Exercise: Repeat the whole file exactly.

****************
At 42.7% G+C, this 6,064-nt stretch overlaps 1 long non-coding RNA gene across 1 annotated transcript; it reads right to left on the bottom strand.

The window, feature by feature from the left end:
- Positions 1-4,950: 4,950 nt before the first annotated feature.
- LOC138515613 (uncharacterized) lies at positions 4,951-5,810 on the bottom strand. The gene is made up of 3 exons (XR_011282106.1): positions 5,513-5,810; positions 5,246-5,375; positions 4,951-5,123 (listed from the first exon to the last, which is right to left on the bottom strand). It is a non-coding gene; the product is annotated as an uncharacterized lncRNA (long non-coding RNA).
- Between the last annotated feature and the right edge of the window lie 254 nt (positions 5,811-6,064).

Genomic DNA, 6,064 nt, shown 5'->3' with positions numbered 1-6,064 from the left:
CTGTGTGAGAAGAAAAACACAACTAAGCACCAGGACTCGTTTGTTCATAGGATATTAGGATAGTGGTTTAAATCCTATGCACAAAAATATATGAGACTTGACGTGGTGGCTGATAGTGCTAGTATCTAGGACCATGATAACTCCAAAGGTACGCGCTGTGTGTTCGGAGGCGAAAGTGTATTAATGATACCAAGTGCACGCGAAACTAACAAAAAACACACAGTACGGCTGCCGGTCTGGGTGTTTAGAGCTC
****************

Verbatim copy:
At 42.7% G+C, this 6,064-nt stretch overlaps 1 long non-coding RNA gene across 1 annotated transcript; it reads right to left on the bottom strand.

The window, feature by feature from the left end:
- Positions 1-4,950: 4,950 nt before the first annotated feature.
- LOC138515613 (uncharacterized) lies at positions 4,951-5,810 on the bottom strand. The gene is made up of 3 exons (XR_011282106.1): positions 5,513-5,810; positions 5,246-5,375; positions 4,951-5,123 (listed from the first exon to the last, which is right to left on the bottom strand). It is a non-coding gene; the product is annotated as an uncharacterized lncRNA (long non-coding RNA).
- Between the last annotated feature and the right edge of the window lie 254 nt (positions 5,811-6,064).

Genomic DNA, 6,064 nt, shown 5'->3' with positions numbered 1-6,064 from the left:
CTGTGTGAGAAGAAAAACACAACTAAGCACCAGGACTCGTTTGTTCATAGGATATTAGGATAGTGGTTTAAATCCTATGCACAAAAATATATGAGACTTGACGTGGTGGCTGATAGTGCTAGTATCTAGGACCATGATAACTCCAAAGGTACGCGCTGTGTGTTCGGAGGCGAAAGTGTATTAATGATACCAAGTGCACGCGAAACTAACAAAAAACACACAGTACGGCTGCCGGTCTGGGTGTTTAGAGCTC